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T.J. Auclair | | January 19, 2016

Five takeaways from Providence's win over Butler

  Kris Dunn banked in a huge 3 late that would ultimately seal the deal for Providence.

PROVIDENCE, R.I. – In the lone tilt between top-25 ranked teams on Tuesday evening, the No. 16 Providence College Friars used a monstrous dunk by Ben Bentil on a gorgeous underhand feed from Kris Dunn with one second on the shot clock and two minutes left in the game, followed by a triple from Dunn after a Butler turnover to finish off a 71-68 win over the No. 18 Bulldogs.

Here are five takeaways from the Big East showdown.


Dunn, who FOX Sports play-by-play man Gus Johnson referred to as, “the best point-guard in the country” during Tuesday’s telecast, found himself in early foul trouble and couldn’t get much going for the Friars offensively. At the start of the second half Dunn, who averages nearly 18 points per game, had just three points to go along with three fouls. However, when it counted most, the Friars' star came through.

With 1:11 left and PC sporting a 68-66 lead, Dunn banked a 3-pointer from the top of the key that proved to be a dagger.

“We certainly had our chances against a good team and nearly pulled one out on the road, but couldn’t finish it off,” said Butler head coach Chris Holtmann. “Dunn is a terrific player and bottling him up is a challenge. He was in foul trouble, so that was part of the reason he was contained, but his biggest shot was that banked three. He’s done it to us twice.”

Dunn ended the game with nine points and seven assists in 31 minutes of action.


With its victory over Butler, Providence was able to avoid its first three-game home losing streak in four years. The Friars lost to Big East rivals Marquette (65-64 on Jan. 5) and Seton Hall (81-72 on Jan. 16) at the Dunk.

“I thought this was one of our biggest games on the schedule this year,” Providence coach Ed Cooley said. “This was a must-win for us in my opinion.”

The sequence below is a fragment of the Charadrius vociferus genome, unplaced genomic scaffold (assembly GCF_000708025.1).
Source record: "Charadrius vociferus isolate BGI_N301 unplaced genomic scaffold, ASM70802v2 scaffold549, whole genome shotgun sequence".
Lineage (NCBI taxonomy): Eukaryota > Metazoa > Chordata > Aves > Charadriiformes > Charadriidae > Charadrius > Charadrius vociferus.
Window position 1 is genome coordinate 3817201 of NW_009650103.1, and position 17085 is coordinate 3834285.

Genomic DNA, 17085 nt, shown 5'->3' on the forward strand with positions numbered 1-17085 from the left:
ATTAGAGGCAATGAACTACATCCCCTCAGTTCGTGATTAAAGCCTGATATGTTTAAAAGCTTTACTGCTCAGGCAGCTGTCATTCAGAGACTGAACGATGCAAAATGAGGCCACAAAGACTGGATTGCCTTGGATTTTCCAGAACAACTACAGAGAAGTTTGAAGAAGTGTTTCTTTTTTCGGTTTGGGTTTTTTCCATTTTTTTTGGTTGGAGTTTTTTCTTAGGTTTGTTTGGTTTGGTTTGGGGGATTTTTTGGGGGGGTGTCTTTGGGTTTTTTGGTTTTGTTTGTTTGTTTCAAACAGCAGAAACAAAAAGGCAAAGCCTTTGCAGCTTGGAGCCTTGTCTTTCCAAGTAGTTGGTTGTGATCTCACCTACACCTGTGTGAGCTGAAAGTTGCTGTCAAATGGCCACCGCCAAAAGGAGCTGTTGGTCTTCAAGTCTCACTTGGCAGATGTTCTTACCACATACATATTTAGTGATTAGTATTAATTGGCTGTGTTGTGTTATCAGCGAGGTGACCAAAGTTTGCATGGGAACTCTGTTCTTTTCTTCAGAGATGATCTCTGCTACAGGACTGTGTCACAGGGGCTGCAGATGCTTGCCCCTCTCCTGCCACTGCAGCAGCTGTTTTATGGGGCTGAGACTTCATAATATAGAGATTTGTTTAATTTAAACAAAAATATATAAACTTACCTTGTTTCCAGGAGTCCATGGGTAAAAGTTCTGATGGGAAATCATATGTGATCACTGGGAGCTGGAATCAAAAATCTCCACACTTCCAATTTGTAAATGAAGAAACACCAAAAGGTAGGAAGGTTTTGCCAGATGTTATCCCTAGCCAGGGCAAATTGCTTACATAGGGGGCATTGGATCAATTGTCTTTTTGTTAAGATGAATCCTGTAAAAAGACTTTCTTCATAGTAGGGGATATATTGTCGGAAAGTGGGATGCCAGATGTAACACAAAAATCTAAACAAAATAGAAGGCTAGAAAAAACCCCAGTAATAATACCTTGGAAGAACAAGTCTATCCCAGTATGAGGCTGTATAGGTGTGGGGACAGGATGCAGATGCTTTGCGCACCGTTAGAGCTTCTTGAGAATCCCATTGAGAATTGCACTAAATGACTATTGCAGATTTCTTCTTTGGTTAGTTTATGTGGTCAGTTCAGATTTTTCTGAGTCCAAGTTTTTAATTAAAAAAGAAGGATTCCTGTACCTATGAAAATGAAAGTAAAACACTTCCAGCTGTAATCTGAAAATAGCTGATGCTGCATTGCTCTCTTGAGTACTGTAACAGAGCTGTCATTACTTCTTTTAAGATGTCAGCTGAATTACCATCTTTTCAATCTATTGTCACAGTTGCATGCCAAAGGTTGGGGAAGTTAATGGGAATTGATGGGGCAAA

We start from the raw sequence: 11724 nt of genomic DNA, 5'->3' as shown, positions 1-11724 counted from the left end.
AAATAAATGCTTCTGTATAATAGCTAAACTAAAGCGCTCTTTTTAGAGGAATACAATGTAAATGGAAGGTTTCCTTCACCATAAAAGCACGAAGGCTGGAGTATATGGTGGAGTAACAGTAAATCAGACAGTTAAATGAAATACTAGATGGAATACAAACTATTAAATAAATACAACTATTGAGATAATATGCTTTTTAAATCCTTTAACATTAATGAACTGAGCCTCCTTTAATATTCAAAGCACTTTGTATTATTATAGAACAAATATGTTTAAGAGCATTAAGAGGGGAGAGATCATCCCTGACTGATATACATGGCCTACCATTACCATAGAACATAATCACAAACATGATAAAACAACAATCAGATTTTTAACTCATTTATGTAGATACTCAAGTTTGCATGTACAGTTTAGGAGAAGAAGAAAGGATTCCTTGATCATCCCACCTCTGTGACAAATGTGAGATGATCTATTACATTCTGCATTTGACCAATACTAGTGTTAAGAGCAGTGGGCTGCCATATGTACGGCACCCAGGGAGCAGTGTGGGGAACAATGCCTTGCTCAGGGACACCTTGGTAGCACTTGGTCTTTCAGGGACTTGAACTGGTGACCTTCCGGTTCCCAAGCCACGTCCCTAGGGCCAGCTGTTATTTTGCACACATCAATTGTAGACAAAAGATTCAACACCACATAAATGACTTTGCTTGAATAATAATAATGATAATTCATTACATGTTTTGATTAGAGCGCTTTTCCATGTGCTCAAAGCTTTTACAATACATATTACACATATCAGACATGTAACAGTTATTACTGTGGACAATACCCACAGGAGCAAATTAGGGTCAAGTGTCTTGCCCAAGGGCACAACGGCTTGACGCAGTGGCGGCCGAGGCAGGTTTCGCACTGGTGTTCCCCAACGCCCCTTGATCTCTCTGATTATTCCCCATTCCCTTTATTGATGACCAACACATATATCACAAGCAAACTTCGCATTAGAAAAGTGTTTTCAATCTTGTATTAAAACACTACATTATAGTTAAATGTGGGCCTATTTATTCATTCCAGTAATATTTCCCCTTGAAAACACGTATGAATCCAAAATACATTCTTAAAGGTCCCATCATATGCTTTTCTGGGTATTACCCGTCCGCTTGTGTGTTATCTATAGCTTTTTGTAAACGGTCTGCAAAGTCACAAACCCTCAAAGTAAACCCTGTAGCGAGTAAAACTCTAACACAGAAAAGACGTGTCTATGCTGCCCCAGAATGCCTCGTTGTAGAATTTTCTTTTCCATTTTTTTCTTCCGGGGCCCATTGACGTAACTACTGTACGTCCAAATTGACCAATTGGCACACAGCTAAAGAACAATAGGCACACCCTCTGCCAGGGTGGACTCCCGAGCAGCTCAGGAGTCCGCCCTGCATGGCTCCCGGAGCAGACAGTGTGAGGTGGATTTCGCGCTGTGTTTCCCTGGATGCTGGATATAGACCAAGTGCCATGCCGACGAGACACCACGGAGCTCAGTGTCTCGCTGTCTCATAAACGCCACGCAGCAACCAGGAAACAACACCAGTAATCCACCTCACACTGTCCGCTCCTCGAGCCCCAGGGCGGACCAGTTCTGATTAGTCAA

Next up for the Friars is a trip to No. 4-ranked, Big East-leading Villanova on Saturday.


In its last four games, Providence is an abysmal 18-for-88 from three-point range (the Friars were 5 of 22 on Tuesday). Even still, Cooley says he isn’t going to deter his players from tossing up triples.

“At the end of the day we’re playing to win,” Cooley said. “In order to be where you want to be in February and March, this is what happens now. Shoot them in January, rocket them off the glass. You have to give the guys confidence beyond belief. If we go 1 for 30, so be it. We won’t deviate from our plan. And those baskets that aren’t dropping now will drop in February and March.”


Starting the second half trailing by three points at 36-33, the Bulldogs got off to a scorching start. Leading 54-48 with 12:54 remaining, the Bulldogs suddenly went ice cold from the field and didn’t get their next basket until after Providence had already gone on a surge of its own. A layup by Rodney Bullock with 8:48 to go tied the game at 56.

The 8-0 run by the Friars electrified the home crowd and neither team led by more than four the rest of the way.


Though the Friars’ 42.1 percent shooting from the field left something to be desired, it was better than it’s been lately.

And, at the end of the day, in a difficult Big East conference that currently boasts four top-25 teams, Cooley was delighted to walk away with a “W” – his team’s second of the season over Butler.

“I thought that was a great Big East game,” Cooley said. “I think the crowd willed us to win. We’re still not shooting the ball the way we’d like too, but I think we’re moving the ball a little faster. It was a Big East war. I was proud of our guys’ fight. For them to stay focused and dialed in against a tough Butler team, kudos to our guys. That was a great team win and we need to stay locked in for a tough game coming up against Villanova.”

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